A former officer of the US National Security Agency (NSA) said that North Korea had amassed an estimated 11,000 Bitcoins and may have collected as much as $210 million by converting those into fiat money in 2017 to procure funds for its military machine.
Priscilla Moriuchi said Kim Jong-un is turning to cryptocurrencies to circumvent the crippling sanctions imposed on his regime by the United Nations. She stated:
“I would bet that these coins are being turned into something – currency or physical goods – that are supporting North Korea’s nuclear and ballistic missile program.”
She theorized that North Korea had cashed in its Bitcoin hoard in December, when the value was at its peak. If the regime waited until January, then it would have collected only about $120 million. The Bitcoin price peaked at almost $20,000 on December 22.
Moriuchi, who now works for cyber threat intelligence company Recorded Future, suspects that the rogue state acquired a large number of Bitcoins through mining and hacking activities.
North Korean hackers involved in Japan, South Korea attacks
Hackers from North Korea are believed to be responsible for several attacks on Japanese and South Korean cryptocurrency exchanges. Officials at the South Korean National Intelligence Service said that North Korea was “probably” behind the attack on Japanese digital currency exchange Coincheck, which lost $500 million after a cyber breach.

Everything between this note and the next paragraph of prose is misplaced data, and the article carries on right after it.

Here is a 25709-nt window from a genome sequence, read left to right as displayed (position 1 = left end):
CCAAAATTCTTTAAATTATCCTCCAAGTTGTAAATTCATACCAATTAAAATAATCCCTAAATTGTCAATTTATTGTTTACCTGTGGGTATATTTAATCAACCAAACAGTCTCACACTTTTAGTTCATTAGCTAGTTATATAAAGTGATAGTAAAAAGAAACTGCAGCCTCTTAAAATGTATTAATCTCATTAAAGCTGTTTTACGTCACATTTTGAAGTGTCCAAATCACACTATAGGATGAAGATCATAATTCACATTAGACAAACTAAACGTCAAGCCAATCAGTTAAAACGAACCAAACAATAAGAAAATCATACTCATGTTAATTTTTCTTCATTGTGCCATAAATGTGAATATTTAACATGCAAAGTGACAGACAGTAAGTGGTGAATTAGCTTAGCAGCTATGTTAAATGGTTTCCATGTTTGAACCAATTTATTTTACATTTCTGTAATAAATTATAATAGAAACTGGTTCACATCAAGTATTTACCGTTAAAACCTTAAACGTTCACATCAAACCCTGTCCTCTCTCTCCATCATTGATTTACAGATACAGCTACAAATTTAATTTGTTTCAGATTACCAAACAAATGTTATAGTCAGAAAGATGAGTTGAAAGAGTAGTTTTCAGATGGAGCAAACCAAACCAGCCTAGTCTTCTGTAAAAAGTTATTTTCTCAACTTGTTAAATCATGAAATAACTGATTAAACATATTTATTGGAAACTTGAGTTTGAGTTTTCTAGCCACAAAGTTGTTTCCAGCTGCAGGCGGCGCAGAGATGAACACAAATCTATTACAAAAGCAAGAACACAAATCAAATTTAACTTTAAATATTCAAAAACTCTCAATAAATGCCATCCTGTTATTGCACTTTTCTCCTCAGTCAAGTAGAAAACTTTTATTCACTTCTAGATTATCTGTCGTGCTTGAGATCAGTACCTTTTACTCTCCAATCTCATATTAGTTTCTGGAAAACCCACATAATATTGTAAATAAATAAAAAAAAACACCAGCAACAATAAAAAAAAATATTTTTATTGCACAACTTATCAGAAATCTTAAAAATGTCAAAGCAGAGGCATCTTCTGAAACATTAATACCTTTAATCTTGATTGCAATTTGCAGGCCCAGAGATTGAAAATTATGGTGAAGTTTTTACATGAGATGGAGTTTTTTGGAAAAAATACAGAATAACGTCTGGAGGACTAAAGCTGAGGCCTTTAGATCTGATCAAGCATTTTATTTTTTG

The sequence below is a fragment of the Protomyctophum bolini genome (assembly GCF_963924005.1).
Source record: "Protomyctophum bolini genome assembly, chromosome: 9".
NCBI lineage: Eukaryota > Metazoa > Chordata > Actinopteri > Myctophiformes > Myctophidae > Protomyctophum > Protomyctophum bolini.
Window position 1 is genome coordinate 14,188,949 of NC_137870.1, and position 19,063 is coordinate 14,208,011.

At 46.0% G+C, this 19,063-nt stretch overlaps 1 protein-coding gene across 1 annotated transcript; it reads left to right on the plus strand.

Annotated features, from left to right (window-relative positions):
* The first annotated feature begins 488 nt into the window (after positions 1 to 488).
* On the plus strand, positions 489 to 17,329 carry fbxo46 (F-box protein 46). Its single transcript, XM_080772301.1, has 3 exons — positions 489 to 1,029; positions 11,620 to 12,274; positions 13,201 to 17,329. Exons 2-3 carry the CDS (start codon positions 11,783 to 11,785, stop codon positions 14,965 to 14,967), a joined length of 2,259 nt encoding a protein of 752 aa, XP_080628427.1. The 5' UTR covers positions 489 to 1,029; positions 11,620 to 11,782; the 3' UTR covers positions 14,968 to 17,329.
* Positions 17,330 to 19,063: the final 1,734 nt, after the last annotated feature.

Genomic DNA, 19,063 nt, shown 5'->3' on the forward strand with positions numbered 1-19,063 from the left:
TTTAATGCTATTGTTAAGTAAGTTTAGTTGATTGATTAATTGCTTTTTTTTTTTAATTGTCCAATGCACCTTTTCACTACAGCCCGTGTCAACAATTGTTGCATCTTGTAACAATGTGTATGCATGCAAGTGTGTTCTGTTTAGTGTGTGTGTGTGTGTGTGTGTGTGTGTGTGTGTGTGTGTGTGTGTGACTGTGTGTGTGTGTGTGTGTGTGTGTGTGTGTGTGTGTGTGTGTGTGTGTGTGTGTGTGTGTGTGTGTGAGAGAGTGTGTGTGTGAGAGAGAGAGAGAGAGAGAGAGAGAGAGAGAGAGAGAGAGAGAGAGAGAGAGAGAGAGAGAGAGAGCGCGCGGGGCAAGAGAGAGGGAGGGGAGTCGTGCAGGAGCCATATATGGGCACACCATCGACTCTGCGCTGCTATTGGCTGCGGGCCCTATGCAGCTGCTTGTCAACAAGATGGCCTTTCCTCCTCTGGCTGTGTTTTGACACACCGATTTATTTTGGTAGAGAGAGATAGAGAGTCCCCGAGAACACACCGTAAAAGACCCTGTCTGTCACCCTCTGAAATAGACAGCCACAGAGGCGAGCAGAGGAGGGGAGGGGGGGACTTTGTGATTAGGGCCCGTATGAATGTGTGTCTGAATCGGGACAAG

In January, Recorded Future released a report detailing how North Korean hacking activities were directed towards the financial system of their rival in the South.
The report reads:
“North Korean government actors, specifically Lazarus Group, continued to target South Korean cryptocurrency exchanges and users in late 2017, before Kim Jong Un’s New Year’s speech and subsequent North-South dialogue. The malware employed shared code with Destover malware, which was used against Sony Pictures Entertainment in 2014 and the first WannaCry victim in February 2017.”
According to Moriuchi, increased regulations in the cryptocurrency space is the best defense against the alleged illegal activities of North Korea because it would allow for a “paper trail” that is a key element in tracking the dealings of Kim Jong-un.
Pyongyang building a cache of Bitcoin
Speculations that Pyongyang is piling up Bitcoin and cryptocurrencies to dodge sanctions first surfaced in December 2017, when CrowdStrike CEO George Kurtz sounded the alarm bells.
Kurtz hypothesized that the anonymous nature of cryptocurrencies would allow Kim Jong-un to “easily bypass any sort of sanctions because there are none on Bitcoin, and the value has increased dramatically." This makes it “the perfect currency for North Korea to be hoarding,” he added.